BRUSSELS — Leading environmental groups have today called on European Commissioners to address methane emissions from imports of oil, gas and coal in the upcoming EU methane legislation, which is expected to be proposed in December 2021.
Last year, the European Commission adopted the EU Methane Strategy to tackle methane emissions as part of 2030 climate targets and the goal of climate neutrality by 2050. In the coming months, the Commission will submit a legislative proposal that will include measures to monitor and mitigate methane emissions.
However, there is a gaping absence – imported gas, oil and coal.
“As the largest importer of oil and gas in the world, the EU is in a unique position to lead on methane reductions,” said Jonathan Banks, International Director, Super Pollutants at Clean Air Task Force.
“Word today from Executive Vice President Timmermans that they plan to tackle methane emissions from imported oil and gas is therefore particularly worth highlighting. We have seen in the past that EU-standards can influence actions and legislation around the world – a focus on imports could be a critical step towards taking the fight against methane global.”
The EU imports more than 80 per cent of the fossil gas it consumes, 90 per cent of the crude oil and 40 per cent of the coal long after methane has been emitted outside EU borders where most methane emissions occur. And when methane leakage rates along the gas supply chain exceed three per cent, the climate impact of fossil gas is worse than that of coal in power generation.
To address methane emissions, the EU will need to cut its domestic emissions, but to address the core problem, it is also critical that all measures are extended to imported oil, gas and coal. Ultimately, the environment is indifferent to where emissions occur.
To urge the Commission to make energy imports conditional on their compliance with EU regulations, a coalition of organisations has alerted Frans Timmermans, Executive Vice-President of the European Commission, Kadri Simson, European Commissioner for Energy and Virginijus Sinkevičius, European Commissioner for Environment, Oceans and Fisheries, through a letter sent today outlining concern that the Commission will propose to apply the regulatory framework only within the EU rather than extending it to the whole supply chain, calling it a “unjustified and irresponsible lack of ambition.”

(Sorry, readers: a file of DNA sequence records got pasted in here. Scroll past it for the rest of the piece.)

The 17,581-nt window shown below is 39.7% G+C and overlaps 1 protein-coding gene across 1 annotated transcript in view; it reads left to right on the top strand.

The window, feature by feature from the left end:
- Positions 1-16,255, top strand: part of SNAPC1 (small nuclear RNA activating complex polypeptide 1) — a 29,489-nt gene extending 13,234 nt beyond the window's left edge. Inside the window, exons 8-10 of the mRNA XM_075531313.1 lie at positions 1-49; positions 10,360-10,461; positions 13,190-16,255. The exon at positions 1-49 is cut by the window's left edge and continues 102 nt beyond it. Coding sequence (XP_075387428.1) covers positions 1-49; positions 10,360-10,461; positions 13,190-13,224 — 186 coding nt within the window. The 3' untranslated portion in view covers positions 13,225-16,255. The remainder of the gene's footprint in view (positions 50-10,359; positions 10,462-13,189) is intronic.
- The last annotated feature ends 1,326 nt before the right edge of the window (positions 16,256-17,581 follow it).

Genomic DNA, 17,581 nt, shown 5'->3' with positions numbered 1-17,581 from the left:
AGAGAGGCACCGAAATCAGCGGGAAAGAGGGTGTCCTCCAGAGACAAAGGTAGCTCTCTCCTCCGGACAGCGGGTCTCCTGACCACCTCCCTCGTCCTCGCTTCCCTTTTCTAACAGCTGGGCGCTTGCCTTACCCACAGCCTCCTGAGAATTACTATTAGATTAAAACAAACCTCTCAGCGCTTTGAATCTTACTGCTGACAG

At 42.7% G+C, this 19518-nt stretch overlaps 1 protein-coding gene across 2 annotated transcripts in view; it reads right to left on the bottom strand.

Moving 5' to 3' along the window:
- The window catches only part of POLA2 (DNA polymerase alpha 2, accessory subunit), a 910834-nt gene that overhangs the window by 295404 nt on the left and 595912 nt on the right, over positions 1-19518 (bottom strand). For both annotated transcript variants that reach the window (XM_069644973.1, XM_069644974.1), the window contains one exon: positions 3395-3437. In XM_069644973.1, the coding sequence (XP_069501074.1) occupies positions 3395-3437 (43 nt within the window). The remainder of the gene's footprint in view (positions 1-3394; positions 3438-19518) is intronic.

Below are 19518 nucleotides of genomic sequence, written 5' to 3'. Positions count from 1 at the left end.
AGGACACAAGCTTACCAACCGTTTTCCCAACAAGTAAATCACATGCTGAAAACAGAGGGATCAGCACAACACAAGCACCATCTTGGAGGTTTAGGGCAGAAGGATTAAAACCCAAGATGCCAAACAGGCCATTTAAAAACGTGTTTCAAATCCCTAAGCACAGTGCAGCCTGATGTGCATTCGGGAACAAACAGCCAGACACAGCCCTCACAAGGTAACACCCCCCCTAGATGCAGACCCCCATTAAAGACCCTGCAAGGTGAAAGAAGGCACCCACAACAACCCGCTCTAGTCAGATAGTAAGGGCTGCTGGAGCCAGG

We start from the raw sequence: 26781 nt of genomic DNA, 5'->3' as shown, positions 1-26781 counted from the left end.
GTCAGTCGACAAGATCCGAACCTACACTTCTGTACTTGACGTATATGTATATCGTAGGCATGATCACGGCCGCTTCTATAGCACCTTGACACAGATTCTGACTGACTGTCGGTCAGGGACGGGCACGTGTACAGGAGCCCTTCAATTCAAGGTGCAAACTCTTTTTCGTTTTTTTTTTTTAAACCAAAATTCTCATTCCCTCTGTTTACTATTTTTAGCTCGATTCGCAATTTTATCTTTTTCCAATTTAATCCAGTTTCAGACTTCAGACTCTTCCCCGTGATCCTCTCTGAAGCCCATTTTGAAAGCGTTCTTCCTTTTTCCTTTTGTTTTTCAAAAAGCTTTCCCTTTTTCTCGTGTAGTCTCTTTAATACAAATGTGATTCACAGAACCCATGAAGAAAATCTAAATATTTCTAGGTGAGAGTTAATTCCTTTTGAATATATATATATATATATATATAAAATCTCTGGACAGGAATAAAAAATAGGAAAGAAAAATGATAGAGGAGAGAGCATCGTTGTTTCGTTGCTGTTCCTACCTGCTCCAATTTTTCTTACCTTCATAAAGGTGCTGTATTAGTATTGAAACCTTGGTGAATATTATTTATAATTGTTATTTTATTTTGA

The groups also address the recently announced Global Methane Pledge, a diplomatic effort which should encourage concrete EU policy. At the ministerial meeting on the Global Methane Pledge earlier today, Mr Timmermans stressed that the largest methane emissions associated with European economy take place outside of the EU borders during the production and transport of the fossil fuels that we import, and he said that “before the end of the year, we will follow-up with a legislative framework to reduce methane emissions across the whole energy supply chain in the EU and in partner countries which export fossil fuels to the EU”.
We call on the Commission to build on this promise as soon as possible. Prior regulations provide inspiration; the EU Timber regulation has put in place an immediate suspension of the authorisation to import until violations are addressed; and the EU F-Gas Regulation has implemented a reduction in allowable imports from one year to next.
Many important stakeholders share the position of the signatories – the European Parliament’s Committee on the Environment, Public Health and Food Safety (ENVI) has called the Commission to integrate the rules on the whole supply chain in the legislative proposal. But also, major energy companies such as Shell, BP and Total among many others have also come out in support of introducing EU rules to all oil and gas consumed in the EU.
“The Commission has an opportunity to further establish itself as a global leader on tackling methane emissions,” said Alessia Virone, Government Affairs Manager, Europe at Clean Air Task Force.
“Ultimately, the implementation phase is where real change is made, and where global climate tipping points can be avoided. If the EU doesn’t strive to implement cuts from the entire oil and gas supply chain, it won’t be moving the needle on methane, which is the only climate action we can take right now that will significantly reduce the amount of global warming we experience over the next two decades.”
Rowan Emslie, Communications Director, Europe, email@example.com, +44 7466-674738
About Clean Air Task Force
Clean Air Task Force (CATF) is a non-profit organization working to safeguard against the worst impacts of climate change by catalyzing the rapid global development and deployment of low-carbon energy and other climate-protecting technologies. We work towards these objectives through research and analysis, public advocacy leadership, and partnership with the private sector. With nearly 25 years of nationally and internationally recognized expertise on clean air policy and regulations and a fierce commitment to fully exploring all potential solutions. CATF is headquartered in Boston, with staff working virtually around the U.S. and abroad.